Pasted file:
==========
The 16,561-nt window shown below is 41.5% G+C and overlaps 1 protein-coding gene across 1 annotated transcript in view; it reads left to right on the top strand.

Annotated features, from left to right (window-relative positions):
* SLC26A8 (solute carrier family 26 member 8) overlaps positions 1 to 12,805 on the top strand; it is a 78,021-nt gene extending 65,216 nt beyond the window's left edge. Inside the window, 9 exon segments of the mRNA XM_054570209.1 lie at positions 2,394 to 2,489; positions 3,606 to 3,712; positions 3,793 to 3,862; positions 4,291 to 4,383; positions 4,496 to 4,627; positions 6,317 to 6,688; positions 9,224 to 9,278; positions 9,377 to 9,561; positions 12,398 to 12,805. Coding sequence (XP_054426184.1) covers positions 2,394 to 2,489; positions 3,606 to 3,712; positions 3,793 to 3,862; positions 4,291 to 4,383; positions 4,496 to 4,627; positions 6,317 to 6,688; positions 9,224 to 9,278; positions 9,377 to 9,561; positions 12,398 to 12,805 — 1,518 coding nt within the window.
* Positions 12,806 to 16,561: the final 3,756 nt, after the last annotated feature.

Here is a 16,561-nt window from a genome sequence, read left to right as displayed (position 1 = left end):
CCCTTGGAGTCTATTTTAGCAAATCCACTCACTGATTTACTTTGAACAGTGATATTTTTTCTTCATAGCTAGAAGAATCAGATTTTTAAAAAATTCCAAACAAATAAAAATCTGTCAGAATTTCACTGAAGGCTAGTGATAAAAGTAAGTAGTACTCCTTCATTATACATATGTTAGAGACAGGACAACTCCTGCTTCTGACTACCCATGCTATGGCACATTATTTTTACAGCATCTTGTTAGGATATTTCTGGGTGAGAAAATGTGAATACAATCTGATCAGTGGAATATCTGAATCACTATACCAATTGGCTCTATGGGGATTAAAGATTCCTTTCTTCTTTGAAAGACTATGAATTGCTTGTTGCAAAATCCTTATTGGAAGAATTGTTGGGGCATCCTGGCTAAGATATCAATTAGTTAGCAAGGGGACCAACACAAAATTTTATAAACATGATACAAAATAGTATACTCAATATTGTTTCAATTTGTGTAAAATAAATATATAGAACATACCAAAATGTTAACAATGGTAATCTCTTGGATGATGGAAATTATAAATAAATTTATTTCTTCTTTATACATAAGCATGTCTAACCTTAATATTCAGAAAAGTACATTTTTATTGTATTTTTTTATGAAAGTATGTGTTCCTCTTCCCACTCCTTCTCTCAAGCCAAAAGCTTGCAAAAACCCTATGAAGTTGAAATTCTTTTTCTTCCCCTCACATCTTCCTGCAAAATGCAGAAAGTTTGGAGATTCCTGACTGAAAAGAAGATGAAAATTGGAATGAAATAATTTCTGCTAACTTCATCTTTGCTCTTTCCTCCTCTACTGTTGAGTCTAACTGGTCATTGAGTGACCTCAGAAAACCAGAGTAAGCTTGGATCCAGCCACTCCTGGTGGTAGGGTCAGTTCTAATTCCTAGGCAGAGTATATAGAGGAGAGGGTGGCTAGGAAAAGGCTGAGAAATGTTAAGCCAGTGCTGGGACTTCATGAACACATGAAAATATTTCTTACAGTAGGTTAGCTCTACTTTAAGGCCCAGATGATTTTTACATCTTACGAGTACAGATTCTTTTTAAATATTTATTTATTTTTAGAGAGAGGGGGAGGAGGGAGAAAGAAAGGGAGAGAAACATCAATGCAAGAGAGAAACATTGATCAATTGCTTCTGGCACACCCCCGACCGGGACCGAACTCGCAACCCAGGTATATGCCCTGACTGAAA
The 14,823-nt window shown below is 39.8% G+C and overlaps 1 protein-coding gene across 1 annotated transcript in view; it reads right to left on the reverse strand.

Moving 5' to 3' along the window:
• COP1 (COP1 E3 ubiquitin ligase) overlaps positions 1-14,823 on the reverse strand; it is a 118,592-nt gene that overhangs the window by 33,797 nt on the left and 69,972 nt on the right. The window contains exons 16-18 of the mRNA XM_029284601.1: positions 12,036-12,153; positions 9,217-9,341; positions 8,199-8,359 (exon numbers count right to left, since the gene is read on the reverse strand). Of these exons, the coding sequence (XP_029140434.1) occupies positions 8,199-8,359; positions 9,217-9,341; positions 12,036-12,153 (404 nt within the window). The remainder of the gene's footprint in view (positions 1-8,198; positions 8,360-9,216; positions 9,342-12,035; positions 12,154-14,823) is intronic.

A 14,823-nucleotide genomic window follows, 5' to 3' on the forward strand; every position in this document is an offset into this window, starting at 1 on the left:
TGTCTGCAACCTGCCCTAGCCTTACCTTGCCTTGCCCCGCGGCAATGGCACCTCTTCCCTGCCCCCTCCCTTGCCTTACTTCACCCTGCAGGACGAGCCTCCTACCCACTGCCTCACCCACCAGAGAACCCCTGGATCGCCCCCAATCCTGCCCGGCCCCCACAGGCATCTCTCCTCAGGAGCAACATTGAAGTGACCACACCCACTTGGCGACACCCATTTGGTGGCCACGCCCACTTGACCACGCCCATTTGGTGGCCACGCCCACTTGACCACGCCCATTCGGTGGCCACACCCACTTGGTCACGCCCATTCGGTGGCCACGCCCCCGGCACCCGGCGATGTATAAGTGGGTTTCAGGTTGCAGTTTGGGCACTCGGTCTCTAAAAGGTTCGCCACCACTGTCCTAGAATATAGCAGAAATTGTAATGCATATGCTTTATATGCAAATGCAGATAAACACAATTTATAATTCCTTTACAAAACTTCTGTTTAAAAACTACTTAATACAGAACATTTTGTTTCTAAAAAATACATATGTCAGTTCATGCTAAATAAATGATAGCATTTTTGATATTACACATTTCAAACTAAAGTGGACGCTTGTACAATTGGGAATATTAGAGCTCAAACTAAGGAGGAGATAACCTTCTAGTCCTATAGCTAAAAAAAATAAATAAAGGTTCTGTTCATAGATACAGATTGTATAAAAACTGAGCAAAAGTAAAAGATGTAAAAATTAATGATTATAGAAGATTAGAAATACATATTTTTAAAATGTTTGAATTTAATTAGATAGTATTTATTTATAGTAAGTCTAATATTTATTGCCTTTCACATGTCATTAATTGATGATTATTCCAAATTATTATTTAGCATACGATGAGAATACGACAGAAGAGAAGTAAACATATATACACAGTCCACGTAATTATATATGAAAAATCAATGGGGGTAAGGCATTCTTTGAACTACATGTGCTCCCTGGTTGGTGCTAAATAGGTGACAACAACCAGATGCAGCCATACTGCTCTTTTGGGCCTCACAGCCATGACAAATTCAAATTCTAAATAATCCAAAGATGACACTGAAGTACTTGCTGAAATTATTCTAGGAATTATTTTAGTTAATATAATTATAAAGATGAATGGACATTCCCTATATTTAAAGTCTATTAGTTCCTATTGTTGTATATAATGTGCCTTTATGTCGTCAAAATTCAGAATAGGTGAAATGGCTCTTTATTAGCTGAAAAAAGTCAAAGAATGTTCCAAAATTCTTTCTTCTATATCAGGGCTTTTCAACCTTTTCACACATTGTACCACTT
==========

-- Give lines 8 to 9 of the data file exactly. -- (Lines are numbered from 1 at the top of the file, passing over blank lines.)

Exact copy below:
Moving 5' to 3' along the window:
• COP1 (COP1 E3 ubiquitin ligase) overlaps positions 1-14,823 on the reverse strand; it is a 118,592-nt gene that overhangs the window by 33,797 nt on the left and 69,972 nt on the right. The window contains exons 16-18 of the mRNA XM_029284601.1: positions 12,036-12,153; positions 9,217-9,341; positions 8,199-8,359 (exon numbers count right to left, since the gene is read on the reverse strand). Of these exons, the coding sequence (XP_029140434.1) occupies positions 8,199-8,359; positions 9,217-9,341; positions 12,036-12,153 (404 nt within the window). The remainder of the gene's footprint in view (positions 1-8,198; positions 8,360-9,216; positions 9,342-12,035; positions 12,154-14,823) is intronic.